If Spyglass interests you, there are online videos and a manual you can check before you buy. Spyglass needs iOS 6.1 or later, it’s universal and therefore friendly with all iOS hardware, and it’s optimized for the iPhone 5.


Black Friday 2014: Best Deals on Apple TV, iPods and other Apple accessories.

Apple holiday
The biggest shopping day of the year is right around the corner and there are deals aplenty on Apple hardware and accessories. Prepare to save yourself some money with this handy cheat sheet to the best deals on the Apple TV, iPods and other Apple accessories. 

Apple TV

iPod touch

iPod touch – 16 GB, fifth generation

iPod touch – 32 GB, fifth generation

iPod nano

iPod nano 16GB – 7th Generation

  • Best Buy – $119.99, November 27-29

iTunes Gift Cards

iTunes Gift Cards

Beats headphones

Beats Audio Gear

iOS 8.1.1 is here, full of bug fixes, stability and performance enhancements.

iOS 8.1.1 installer

Another day, another iOS update. iOS 8.1.1 is appearing on iPhones, iPads and iPod touches around the world via the standard over-the-air update process. You can install the update by simply launching Settings, then going to General > Software Update.

While there’s no big info about what has been fixed and/or enhanced in 8.1.1, the update notes do say that performance improvements are specifically for the iPad 2 and iPhone 4s. As of publication time, information on the security content of the update was not yet available. It will be available soon at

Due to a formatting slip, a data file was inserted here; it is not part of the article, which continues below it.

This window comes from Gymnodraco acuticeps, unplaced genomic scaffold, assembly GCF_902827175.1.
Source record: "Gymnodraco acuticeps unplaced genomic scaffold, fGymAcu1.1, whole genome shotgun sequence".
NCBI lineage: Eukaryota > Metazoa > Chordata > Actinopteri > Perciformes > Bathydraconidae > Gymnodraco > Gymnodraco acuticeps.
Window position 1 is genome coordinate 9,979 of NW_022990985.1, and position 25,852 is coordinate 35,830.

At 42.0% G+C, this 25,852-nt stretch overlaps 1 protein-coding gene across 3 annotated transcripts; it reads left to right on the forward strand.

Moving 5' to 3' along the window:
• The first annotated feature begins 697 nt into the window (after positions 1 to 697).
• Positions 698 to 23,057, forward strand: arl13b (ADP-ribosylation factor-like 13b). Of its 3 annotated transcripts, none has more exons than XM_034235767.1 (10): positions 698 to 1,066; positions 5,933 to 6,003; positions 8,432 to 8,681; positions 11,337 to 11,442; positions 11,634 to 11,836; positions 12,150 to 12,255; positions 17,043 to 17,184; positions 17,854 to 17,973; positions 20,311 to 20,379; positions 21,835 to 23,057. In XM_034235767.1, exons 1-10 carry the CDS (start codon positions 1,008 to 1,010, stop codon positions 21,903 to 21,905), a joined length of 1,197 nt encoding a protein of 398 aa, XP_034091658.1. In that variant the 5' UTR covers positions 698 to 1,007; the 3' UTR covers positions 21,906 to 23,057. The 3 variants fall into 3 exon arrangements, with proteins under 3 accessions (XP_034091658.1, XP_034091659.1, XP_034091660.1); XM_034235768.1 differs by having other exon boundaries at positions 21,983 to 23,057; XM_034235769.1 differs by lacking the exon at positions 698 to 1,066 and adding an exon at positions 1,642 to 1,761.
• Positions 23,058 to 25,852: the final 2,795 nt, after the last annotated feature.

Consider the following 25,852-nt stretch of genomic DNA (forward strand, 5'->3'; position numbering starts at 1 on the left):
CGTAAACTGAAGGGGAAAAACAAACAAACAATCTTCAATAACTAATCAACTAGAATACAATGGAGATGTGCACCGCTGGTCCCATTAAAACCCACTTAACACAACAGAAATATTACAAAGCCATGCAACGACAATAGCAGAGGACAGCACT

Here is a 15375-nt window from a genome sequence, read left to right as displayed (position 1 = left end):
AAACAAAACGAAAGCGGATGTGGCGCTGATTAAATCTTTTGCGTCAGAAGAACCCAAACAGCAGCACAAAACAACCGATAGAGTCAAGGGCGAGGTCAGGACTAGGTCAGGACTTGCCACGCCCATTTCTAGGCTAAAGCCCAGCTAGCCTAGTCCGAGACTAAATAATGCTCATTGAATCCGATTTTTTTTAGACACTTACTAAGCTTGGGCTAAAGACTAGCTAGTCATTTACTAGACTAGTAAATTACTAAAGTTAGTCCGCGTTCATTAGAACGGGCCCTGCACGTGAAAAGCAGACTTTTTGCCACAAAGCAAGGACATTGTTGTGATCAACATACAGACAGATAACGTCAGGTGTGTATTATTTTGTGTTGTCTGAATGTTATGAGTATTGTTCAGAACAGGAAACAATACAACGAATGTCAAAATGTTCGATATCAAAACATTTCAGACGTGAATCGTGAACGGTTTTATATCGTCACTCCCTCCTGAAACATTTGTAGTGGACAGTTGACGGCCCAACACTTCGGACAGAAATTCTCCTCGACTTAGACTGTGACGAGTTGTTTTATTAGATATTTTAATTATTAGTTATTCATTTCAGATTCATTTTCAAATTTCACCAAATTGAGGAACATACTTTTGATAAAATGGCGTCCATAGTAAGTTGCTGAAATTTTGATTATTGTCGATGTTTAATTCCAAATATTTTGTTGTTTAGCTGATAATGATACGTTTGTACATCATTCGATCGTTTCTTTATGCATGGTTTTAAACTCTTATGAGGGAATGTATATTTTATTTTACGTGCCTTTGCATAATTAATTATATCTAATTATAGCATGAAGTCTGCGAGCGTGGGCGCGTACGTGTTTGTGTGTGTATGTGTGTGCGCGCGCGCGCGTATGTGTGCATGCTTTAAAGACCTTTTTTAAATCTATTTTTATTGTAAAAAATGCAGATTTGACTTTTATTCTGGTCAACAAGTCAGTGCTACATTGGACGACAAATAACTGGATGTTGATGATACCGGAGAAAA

Unlike the fateful iOS 8.0.1 update, this does not appear to be bricking iPhones. Unless you hear from us again soon, it’s probably safe to run the update once it’s available for you.

A hands-on look at Logitechs Keys-To-Go keyboard for iPad.

Logitech Keys-To-Go Bluetooth Keyboard
So you want a keyboard to use occasionally with your iPad, but you don’t want a keyboard case. Up to this point, that meant that you usually had to buy an Apple Wireless Keyboard (US$51) or something similar to drop into your iPad bag. Logitech, which just happens to make some of the best iPad keyboard cases on the market, has just released the new Keys-To-Go ultra-portable keyboard for iPad($69.99).


  • Dimensions: 9.53 x 5.39 x 0.24 inches (242 x 137 x 6 mm)
  • Weight: 6.35 ounces (180 grams)
  • Rechargeable battery with life of three months


The Keys-To-Go keyboard follows the tried-and-true design cues of Logitech’s popular FabricSkin keyboard case. In that respect, it means that the keyboard is covered with the spill-resistant FabricSkin material and that it comes in three different colors – red, teal and basic black.